CCSS.ELA-LITERACY.RL.5.7
Analyze how visual and multimedia elements contribute to the meaning, tone, or beauty of a text (e.g., graphic novel, multimedia presentation of fiction, folktale, myth, poem).

CCSS.ELA-LITERACY.RL.6.3
Describe how a particular story's or drama's plot unfolds in a series of episodes as well as how the characters respond or change as the plot moves toward a resolution.

Published By Groundwood Books Ltd - Apr 1, 2019
Specifications 128 pages | 5.5 in x 8.5 in
Supporting Resources
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Excerpt

Caroline Adderson and The Mostly True Story of Pudding Tat, Adventuring Cat:

“In her latest middle-grade novel, Caroline Adderson blends the right mix of history and fiction while crafting a story of cooperation, resilience, and bravery… . Pudding Tat is a modest and heartfelt, albeit accidental, hero …” — Quill & Quire

“For middle-grade readers, nothing could be better than the delightfully madcap and thrilling adventures of Pudding Tat in Caroline Adderson’s playful romp.” — Globe and Mail

“[A]n inventive and creative tale.” — CM Reviews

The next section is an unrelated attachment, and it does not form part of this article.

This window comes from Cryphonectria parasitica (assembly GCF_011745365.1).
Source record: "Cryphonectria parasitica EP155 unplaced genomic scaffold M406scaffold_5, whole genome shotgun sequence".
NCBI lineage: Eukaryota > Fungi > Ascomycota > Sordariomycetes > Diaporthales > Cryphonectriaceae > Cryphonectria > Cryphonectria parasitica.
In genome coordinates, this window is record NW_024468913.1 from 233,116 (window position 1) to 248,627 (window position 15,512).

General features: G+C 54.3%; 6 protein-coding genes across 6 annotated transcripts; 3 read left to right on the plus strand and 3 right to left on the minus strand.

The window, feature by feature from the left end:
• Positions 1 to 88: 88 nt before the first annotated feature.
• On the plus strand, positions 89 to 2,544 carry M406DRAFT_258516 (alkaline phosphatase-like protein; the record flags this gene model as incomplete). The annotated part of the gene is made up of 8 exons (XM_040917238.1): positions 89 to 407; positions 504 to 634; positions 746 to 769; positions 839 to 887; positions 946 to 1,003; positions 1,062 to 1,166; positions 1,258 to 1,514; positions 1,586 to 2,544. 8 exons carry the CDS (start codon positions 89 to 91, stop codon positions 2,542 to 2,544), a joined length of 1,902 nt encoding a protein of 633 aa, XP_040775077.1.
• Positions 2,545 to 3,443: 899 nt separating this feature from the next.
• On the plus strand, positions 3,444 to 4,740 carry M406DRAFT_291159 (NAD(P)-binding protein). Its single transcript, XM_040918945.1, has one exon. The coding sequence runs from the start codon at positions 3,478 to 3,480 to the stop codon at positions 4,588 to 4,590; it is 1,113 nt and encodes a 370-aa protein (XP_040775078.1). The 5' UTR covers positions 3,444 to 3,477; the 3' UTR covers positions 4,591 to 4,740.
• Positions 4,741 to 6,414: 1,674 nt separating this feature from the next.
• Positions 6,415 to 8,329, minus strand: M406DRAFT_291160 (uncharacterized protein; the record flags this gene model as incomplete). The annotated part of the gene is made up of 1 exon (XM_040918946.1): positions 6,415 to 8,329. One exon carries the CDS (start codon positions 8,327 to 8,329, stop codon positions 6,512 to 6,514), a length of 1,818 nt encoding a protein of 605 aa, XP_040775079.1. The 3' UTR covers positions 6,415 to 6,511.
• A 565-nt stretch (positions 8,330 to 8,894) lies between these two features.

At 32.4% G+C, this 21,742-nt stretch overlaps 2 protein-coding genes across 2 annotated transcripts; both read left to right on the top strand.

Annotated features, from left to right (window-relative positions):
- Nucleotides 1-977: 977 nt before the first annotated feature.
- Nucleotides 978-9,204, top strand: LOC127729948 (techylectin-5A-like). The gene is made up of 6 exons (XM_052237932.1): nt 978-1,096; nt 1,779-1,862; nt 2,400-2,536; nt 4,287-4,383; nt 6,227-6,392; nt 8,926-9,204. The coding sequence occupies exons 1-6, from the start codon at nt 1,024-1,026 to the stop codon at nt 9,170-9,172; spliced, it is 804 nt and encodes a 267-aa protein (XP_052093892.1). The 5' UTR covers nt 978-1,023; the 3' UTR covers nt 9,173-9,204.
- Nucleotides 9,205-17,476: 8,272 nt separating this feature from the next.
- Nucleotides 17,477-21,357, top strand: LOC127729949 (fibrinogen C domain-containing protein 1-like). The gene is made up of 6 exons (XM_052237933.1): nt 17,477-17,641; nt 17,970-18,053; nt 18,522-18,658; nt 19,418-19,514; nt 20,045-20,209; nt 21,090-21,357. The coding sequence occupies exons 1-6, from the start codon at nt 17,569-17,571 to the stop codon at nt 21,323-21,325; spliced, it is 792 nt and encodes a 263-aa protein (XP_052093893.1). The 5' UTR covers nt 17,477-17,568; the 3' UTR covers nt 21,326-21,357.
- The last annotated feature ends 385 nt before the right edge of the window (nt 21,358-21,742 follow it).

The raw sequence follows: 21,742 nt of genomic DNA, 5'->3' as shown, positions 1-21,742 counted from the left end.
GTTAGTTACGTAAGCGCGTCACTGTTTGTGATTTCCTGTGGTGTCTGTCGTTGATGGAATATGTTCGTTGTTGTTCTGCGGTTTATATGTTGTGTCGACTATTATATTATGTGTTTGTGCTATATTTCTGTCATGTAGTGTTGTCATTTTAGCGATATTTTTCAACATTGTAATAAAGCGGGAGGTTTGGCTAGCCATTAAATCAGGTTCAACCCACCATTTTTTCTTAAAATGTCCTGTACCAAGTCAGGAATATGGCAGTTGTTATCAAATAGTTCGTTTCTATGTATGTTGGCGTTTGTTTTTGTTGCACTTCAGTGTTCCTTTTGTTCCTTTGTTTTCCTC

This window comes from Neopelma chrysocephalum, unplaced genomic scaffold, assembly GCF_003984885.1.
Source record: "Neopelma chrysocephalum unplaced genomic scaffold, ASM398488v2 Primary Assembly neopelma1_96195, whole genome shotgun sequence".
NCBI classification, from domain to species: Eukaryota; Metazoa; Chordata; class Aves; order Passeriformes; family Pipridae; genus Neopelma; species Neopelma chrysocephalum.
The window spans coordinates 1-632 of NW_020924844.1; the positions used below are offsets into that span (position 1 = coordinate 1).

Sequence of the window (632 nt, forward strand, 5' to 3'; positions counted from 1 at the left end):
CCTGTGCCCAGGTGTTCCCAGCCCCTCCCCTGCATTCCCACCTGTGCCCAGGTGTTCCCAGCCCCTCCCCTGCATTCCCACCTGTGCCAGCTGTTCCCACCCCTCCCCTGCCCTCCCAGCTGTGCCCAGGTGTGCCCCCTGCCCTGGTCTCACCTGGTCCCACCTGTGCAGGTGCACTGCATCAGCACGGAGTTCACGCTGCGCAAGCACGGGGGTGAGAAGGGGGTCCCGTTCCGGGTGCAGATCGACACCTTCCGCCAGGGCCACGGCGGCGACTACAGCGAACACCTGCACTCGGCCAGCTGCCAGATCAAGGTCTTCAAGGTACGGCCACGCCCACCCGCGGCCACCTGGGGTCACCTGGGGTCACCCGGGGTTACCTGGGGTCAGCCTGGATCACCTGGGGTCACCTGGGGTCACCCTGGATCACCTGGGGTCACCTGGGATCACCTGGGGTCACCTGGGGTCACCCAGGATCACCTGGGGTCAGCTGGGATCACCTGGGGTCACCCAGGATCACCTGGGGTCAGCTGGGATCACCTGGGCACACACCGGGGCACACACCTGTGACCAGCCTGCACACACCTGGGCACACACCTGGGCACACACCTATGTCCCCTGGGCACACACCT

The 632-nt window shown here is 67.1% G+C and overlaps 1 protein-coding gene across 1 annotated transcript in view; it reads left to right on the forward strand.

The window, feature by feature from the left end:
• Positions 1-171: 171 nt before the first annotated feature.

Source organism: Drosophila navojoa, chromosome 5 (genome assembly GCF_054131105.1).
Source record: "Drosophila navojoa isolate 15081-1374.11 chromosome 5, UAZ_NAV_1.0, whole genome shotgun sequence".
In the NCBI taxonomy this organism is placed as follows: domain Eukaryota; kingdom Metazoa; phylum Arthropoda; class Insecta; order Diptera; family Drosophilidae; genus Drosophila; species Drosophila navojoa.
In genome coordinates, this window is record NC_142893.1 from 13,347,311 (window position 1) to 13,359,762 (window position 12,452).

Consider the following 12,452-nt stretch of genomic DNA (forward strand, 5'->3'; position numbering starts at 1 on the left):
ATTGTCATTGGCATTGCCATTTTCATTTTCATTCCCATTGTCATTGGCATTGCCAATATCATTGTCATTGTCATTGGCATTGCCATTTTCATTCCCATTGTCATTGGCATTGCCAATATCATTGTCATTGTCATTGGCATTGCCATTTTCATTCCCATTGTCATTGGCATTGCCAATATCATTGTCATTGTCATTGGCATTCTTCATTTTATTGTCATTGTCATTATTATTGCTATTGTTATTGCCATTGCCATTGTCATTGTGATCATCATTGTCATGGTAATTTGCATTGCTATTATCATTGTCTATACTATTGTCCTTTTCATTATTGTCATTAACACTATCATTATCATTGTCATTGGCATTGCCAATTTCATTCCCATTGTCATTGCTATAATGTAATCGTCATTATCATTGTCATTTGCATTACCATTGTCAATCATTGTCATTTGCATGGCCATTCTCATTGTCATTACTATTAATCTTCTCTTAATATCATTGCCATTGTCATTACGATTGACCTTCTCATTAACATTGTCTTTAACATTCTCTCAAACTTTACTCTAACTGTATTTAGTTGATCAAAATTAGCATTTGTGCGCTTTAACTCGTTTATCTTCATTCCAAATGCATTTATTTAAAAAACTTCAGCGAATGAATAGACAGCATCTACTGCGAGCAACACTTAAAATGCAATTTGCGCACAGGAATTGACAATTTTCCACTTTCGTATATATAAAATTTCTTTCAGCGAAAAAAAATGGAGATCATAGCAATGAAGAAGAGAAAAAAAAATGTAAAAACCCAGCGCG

Praise for Caroline Adderson and Middle of Nowhere:

“The character dynamics are just right throughout … Adderson’s success here is the subtly realistic tone (with comic notes) through the heavy moments and the moral conundrums.” — The Horn Book

“Thoughtful, eventful and sharply realized, this poetic novel celebrates the resourcefulness of both the young and the old. Excellent fare.” — Toronto Star

“What could easily have become a heavy-handed tale of desperation is anything but thanks to Adderson’s ability to maintain a thread of humour throughout. The beauty of her delivery is that the comedy is never forced; rather, it is found in small, subtle moments – the kind readers will recognize as genuine.” — Quill & Quire (Book of the Year citation)

Praise for Caroline Adderson and A Simple Case of Angels:

“Characters are gloriously quirky… the angelic twist at the conclusion is satisfyingly appropriate and more about human goodness than evangelizing—entirely in keeping with the book.” — Kirkus

“Though Adderson brings a light touch to some serious grown-up problems … in this whimsical novel, she doesn’t shy away from probing the real-world problems familiar to children. … A sweet but never saccharine story.” — Booklist

Audience ages 8 to 11 / grades 3 to 6
Reading Levels Guided Reading V
Lexile 710L
Fountas & Pinnel Text Level V
Key Text Features illustrations; table of contents; author's note; playlist; comic
Common Core CCSS.ELA-LITERACY.RL.5.7
CCSS.ELA-LITERACY.RL.4.3
CCSS.ELA-LITERACY.RL.6.3
CCSS.ELA-LITERACY.RL.5.2